Part of Lionsgate Suit Against Carl Icahn Dismissed
A judge rejects claims that the billionaire investor failed to disclose plans about a possible merger with MGM.
A Manhattan federal judge has dismissed part of a lawsuit by Lionsgate Entertainment Corp. against Carl Icahn that accused the activist investor of plotting to merge the studio with MGM.
U.S. District Judge Harold Baer on Wednesday rejected claims that Icahn failed to disclose plans about a possible Lionsgate-MGM merger, in violation of securities law. The suit also said Icahn failed to disclose an agreement to buy the 5.4 percent share in Lionsgate owned by financier Mark Cuban, who owns the Dallas Mavericks basketball team.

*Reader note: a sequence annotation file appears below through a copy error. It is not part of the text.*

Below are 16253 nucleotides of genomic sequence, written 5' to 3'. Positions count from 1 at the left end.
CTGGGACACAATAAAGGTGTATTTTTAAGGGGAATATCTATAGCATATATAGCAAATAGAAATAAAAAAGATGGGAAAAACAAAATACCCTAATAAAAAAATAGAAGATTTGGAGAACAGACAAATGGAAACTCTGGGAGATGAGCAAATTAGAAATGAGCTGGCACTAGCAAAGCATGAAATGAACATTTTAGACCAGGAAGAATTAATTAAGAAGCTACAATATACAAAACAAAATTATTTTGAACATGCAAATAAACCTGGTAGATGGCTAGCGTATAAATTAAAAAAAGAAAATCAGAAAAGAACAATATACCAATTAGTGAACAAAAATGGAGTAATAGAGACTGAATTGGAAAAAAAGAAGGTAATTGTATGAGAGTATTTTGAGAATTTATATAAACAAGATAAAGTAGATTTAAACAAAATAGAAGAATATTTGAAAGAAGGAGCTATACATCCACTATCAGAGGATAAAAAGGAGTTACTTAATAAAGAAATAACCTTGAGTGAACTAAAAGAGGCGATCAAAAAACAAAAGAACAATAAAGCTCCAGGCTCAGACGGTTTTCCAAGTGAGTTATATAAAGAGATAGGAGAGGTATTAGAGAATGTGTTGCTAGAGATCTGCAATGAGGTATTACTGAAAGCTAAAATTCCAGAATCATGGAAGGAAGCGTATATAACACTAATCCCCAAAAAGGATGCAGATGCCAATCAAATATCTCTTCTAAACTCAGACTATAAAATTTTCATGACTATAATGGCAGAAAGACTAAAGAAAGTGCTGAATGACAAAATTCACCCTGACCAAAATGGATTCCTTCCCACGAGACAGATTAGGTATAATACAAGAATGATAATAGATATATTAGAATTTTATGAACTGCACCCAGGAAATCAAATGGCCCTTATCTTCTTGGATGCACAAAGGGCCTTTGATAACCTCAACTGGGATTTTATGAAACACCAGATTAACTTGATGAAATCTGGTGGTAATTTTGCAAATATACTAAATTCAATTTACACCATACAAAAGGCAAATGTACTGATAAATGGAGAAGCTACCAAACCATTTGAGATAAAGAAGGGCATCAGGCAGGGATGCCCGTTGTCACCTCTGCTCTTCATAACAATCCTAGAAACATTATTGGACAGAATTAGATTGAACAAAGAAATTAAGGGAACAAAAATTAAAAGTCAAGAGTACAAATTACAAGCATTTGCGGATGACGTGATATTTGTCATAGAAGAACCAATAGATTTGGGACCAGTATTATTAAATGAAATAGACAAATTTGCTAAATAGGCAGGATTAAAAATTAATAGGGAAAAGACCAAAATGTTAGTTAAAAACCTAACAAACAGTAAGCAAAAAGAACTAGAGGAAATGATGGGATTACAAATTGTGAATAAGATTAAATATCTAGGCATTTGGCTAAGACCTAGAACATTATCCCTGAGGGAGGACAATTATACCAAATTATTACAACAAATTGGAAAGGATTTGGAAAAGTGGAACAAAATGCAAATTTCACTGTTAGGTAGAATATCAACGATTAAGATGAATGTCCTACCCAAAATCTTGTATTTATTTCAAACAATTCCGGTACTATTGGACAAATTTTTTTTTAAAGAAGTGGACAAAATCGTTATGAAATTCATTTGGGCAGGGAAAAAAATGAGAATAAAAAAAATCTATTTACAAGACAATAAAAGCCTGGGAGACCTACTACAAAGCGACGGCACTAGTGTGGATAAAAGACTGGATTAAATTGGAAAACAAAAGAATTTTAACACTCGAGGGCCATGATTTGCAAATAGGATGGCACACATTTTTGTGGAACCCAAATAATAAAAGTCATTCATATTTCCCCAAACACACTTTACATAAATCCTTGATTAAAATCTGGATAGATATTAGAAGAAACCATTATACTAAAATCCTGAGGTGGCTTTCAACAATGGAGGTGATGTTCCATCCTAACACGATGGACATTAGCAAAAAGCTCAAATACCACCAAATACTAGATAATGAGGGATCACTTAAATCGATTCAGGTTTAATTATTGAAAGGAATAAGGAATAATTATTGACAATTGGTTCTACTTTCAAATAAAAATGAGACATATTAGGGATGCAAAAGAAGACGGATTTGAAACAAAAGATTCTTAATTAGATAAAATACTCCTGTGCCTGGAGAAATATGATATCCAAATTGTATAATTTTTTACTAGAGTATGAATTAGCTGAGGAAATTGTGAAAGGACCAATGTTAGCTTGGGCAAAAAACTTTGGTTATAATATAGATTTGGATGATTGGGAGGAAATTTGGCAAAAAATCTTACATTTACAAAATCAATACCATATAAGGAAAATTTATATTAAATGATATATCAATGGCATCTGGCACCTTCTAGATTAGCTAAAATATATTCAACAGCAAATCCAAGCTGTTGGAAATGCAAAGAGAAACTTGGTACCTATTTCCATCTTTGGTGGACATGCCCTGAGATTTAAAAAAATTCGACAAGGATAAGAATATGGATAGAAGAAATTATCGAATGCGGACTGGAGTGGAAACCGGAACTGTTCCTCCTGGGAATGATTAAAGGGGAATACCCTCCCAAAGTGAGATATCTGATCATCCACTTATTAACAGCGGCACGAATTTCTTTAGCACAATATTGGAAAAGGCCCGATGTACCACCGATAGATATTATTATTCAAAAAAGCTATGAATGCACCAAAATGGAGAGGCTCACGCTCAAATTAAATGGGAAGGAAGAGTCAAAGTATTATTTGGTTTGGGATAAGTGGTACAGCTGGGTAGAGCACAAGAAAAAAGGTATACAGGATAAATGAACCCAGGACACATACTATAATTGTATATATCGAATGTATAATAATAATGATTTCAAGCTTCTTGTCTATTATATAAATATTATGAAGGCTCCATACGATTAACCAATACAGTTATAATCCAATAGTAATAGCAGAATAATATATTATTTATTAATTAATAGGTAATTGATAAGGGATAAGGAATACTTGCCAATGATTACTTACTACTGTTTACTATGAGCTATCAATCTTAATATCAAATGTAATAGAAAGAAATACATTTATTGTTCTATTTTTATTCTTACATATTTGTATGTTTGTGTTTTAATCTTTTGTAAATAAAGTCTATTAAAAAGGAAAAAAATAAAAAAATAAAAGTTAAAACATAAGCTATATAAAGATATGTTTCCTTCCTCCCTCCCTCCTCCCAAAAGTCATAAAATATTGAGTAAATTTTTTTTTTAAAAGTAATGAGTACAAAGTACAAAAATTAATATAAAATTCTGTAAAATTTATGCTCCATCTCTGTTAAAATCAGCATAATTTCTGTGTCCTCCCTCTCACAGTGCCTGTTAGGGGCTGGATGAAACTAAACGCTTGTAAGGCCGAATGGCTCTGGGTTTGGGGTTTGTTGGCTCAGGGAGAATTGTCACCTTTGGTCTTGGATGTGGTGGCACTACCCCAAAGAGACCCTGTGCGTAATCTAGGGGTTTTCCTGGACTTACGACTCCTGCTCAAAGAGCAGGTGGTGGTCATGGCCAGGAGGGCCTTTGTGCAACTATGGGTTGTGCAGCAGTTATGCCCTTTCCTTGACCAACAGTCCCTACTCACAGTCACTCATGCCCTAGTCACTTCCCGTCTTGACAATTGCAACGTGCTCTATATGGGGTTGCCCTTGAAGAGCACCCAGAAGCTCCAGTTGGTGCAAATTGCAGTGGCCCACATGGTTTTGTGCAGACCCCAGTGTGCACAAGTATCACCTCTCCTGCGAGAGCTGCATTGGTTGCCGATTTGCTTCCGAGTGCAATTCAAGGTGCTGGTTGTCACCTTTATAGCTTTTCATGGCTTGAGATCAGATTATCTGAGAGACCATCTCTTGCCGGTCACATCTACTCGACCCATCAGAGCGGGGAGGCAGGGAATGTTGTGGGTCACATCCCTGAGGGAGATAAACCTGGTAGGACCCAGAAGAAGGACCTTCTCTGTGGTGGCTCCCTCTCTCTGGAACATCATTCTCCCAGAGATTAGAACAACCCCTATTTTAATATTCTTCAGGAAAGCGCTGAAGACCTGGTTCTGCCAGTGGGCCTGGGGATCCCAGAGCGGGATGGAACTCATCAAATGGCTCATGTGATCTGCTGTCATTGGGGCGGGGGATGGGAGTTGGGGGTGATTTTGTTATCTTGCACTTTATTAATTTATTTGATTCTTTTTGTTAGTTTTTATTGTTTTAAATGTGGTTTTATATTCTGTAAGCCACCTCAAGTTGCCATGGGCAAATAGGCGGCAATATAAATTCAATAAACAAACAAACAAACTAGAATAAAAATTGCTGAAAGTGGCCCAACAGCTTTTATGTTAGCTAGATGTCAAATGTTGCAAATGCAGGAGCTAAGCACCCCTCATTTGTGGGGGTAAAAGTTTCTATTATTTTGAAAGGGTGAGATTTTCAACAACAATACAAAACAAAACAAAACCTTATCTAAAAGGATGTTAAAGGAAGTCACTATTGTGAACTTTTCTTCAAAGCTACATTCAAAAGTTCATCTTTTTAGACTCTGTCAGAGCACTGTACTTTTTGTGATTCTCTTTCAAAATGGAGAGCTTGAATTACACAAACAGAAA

The judge said Icahn met disclosure requirements with amended securities filings.
Representatives for Lionsgate and Icahn were not immediately available for comment.
The lawsuit filed in October last year accused Icahn of misleading shareholders by characterizing Lionsgate's pursuit of MGM as a "misguided strategy" that would end in "oblivion" and "bankruptcy."
Lionsgate contended that Icahn was secretly plotting to merge the two studios but only after he acquired a large position in both companies at depressed prices.
MGM filed for bankruptcy protection in November after striking an agreement with Icahn to win his support for a restructuring.
Icahn, who for years had criticized management, had launched a hostile takeover bid for Lionsgate.
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